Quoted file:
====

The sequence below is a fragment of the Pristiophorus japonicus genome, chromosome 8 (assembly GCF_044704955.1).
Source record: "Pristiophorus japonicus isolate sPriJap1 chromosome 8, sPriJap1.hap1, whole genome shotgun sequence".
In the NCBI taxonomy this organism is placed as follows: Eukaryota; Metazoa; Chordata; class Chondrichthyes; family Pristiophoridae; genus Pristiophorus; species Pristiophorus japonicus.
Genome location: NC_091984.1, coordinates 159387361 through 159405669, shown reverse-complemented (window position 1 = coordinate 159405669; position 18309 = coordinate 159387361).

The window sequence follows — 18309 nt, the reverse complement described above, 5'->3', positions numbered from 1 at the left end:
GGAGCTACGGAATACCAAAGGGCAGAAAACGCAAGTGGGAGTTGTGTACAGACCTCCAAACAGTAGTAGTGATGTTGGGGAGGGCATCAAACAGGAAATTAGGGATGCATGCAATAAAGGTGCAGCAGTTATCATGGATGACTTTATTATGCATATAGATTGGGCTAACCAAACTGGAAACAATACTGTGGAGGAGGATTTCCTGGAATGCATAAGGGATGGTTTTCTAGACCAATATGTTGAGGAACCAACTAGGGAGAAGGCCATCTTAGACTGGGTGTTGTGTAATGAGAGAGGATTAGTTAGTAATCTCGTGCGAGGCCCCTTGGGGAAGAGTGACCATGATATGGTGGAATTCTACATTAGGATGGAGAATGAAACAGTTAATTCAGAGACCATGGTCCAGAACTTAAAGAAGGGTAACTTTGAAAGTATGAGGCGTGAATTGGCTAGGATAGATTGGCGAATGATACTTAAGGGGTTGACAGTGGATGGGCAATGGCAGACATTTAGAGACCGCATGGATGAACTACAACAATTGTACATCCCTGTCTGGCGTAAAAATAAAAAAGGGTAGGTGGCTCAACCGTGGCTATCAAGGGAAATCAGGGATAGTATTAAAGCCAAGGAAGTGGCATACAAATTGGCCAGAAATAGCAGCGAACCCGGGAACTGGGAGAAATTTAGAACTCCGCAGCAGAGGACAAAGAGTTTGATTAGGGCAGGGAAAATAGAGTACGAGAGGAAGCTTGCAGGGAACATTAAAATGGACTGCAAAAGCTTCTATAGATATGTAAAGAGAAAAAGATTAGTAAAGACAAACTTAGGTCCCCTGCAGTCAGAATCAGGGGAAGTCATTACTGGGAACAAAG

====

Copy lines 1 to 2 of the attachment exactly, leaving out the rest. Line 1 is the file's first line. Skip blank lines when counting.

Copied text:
The sequence below is a fragment of the Pristiophorus japonicus genome, chromosome 8 (assembly GCF_044704955.1).
Source record: "Pristiophorus japonicus isolate sPriJap1 chromosome 8, sPriJap1.hap1, whole genome shotgun sequence".